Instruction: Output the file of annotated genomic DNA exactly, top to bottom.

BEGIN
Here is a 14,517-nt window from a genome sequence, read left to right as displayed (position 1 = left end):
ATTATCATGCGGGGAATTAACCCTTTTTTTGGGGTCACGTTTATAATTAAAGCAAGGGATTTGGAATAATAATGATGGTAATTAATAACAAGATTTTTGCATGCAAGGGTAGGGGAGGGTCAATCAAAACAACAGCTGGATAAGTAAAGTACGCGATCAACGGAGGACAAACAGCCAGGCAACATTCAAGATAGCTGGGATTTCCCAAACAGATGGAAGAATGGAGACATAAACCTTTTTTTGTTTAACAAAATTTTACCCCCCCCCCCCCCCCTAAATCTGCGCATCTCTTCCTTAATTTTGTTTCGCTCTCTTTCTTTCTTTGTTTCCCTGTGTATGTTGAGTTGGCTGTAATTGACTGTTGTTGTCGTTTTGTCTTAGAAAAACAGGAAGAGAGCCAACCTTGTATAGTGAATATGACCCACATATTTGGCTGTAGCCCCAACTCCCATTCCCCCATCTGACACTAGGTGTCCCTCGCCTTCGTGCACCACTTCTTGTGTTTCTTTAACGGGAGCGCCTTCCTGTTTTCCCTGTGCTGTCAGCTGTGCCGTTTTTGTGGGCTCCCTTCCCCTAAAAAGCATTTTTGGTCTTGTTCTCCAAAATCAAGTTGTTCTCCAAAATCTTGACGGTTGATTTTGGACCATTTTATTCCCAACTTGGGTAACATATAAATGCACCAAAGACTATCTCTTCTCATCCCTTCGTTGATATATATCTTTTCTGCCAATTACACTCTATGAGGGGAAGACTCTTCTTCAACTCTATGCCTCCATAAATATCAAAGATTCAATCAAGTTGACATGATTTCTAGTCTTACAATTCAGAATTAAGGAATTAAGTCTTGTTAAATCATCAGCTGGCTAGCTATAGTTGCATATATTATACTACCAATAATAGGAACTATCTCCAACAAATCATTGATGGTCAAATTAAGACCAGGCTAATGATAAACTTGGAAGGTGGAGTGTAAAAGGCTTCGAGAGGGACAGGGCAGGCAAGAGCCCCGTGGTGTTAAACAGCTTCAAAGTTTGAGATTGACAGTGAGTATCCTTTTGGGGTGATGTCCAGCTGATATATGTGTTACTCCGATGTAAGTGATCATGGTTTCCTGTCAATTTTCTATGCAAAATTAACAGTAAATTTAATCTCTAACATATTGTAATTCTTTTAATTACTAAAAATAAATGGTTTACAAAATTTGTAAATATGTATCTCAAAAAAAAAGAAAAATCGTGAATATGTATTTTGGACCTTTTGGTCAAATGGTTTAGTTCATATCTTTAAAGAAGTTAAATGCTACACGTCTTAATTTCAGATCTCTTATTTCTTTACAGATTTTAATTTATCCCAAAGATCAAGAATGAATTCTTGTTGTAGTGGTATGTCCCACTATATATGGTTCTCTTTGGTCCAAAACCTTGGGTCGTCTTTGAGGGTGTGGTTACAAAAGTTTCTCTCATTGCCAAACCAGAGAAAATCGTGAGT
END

Here is a 14,517-nt window from a genome sequence, read left to right as displayed (position 1 = left end):
ATTATCATGCGGGGAATTAACCCTTTTTTTGGGGTCACGTTTATAATTAAAGCAAGGGATTTGGAATAATAATGATGGTAATTAATAACAAGATTTTTGCATGCAAGGGTAGGGGAGGGTCAATCAAAACAACAGCTGGATAAGTAAAGTACGCGATCAACGGAGGACAAACAGCCAGGCAACATTCAAGATAGCTGGGATTTCCCAAACAGATGGAAGAATGGAGACATAAACCTTTTTTTGTTTAACAAAATTTTACCCCCCCCCCCCCCCCTAAATCTGCGCATCTCTTCCTTAATTTTGTTTCGCTCTCTTTCTTTCTTTGTTTCCCTGTGTATGTTGAGTTGGCTGTAATTGACTGTTGTTGTCGTTTTGTCTTAGAAAAACAGGAAGAGAGCCAACCTTGTATAGTGAATATGACCCACATATTTGGCTGTAGCCCCAACTCCCATTCCCCCATCTGACACTAGGTGTCCCTCGCCTTCGTGCACCACTTCTTGTGTTTCTTTAACGGGAGCGCCTTCCTGTTTTCCCTGTGCTGTCAGCTGTGCCGTTTTTGTGGGCTCCCTTCCCCTAAAAAGCATTTTTGGTCTTGTTCTCCAAAATCAAGTTGTTCTCCAAAATCTTGACGGTTGATTTTGGACCATTTTATTCCCAACTTGGGTAACATATAAATGCACCAAAGACTATCTCTTCTCATCCCTTCGTTGATATATATCTTTTCTGCCAATTACACTCTATGAGGGGAAGACTCTTCTTCAACTCTATGCCTCCATAAATATCAAAGATTCAATCAAGTTGACATGATTTCTAGTCTTACAATTCAGAATTAAGGAATTAAGTCTTGTTAAATCATCAGCTGGCTAGCTATAGTTGCATATATTATACTACCAATAATAGGAACTATCTCCAACAAATCATTGATGGTCAAATTAAGACCAGGCTAATGATAAACTTGGAAGGTGGAGTGTAAAAGGCTTCGAGAGGGACAGGGCAGGCAAGAGCCCCGTGGTGTTAAACAGCTTCAAAGTTTGAGATTGACAGTGAGTATCCTTTTGGGGTGATGTCCAGCTGATATATGTGTTACTCCGATGTAAGTGATCATGGTTTCCTGTCAATTTTCTATGCAAAATTAACAGTAAATTTAATCTCTAACATATTGTAATTCTTTTAATTACTAAAAATAAATGGTTTACAAAATTTGTAAATATGTATCTCAAAAAAAAAGAAAAATCGTGAATATGTATTTTGGACCTTTTGGTCAAATGGTTTAGTTCATATCTTTAAAGAAGTTAAATGCTACACGTCTTAATTTCAGATCTCTTATTTCTTTACAGATTTTAATTTATCCCAAAGATCAAGAATGAATTCTTGTTGTAGTGGTATGTCCCACTATATATGGTTCTCTTTGGTCCAAAACCTTGGGTCGTCTTTGAGGGTGTGGTTACAAAAGTTTCTCTCATTGCCAAACCAGAGAAAATCGTGAGT